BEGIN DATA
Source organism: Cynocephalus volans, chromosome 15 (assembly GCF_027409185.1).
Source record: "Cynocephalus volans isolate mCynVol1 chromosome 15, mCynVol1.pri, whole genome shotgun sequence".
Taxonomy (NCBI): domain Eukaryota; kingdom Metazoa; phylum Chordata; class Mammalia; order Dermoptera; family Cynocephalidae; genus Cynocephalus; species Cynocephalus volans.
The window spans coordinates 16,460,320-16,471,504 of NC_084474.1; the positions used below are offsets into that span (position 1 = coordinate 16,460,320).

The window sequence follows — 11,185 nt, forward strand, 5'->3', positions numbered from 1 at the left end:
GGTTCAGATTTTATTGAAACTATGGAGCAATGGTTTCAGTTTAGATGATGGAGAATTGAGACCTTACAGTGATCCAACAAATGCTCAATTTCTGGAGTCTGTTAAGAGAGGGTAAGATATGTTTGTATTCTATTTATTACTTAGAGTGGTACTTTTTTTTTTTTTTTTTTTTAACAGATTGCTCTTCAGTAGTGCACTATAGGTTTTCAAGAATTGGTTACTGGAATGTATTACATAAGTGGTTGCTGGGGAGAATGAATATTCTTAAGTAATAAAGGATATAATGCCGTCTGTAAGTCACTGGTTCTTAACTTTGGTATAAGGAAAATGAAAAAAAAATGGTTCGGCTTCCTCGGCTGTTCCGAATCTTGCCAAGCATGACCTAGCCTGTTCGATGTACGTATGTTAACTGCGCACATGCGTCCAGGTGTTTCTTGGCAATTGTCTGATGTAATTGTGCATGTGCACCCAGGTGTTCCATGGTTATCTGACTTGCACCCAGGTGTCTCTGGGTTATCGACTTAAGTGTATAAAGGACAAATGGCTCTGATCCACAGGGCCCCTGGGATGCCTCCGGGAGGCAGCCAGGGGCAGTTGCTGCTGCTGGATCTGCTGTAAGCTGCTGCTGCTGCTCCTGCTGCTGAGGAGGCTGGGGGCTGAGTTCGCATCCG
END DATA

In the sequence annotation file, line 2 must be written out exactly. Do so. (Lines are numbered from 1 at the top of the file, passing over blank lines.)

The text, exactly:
Source record: "Cynocephalus volans isolate mCynVol1 chromosome 15, mCynVol1.pri, whole genome shotgun sequence".